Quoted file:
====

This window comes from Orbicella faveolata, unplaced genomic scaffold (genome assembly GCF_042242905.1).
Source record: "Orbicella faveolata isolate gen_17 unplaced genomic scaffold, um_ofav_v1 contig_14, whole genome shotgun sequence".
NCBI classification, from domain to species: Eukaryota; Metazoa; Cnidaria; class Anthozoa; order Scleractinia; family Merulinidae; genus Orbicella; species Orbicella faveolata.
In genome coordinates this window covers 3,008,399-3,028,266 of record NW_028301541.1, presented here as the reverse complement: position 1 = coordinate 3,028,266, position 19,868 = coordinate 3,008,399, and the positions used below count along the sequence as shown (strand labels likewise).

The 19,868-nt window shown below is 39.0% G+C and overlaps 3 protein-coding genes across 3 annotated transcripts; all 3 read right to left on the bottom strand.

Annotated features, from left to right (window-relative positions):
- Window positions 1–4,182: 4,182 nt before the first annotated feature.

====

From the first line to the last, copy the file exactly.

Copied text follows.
This window comes from Orbicella faveolata, unplaced genomic scaffold (genome assembly GCF_042242905.1).
Source record: "Orbicella faveolata isolate gen_17 unplaced genomic scaffold, um_ofav_v1 contig_14, whole genome shotgun sequence".
NCBI classification, from domain to species: Eukaryota; Metazoa; Cnidaria; class Anthozoa; order Scleractinia; family Merulinidae; genus Orbicella; species Orbicella faveolata.
In genome coordinates this window covers 3,008,399-3,028,266 of record NW_028301541.1, presented here as the reverse complement: position 1 = coordinate 3,028,266, position 19,868 = coordinate 3,008,399, and the positions used below count along the sequence as shown (strand labels likewise).

The 19,868-nt window shown below is 39.0% G+C and overlaps 3 protein-coding genes across 3 annotated transcripts; all 3 read right to left on the bottom strand.

Annotated features, from left to right (window-relative positions):
- Window positions 1–4,182: 4,182 nt before the first annotated feature.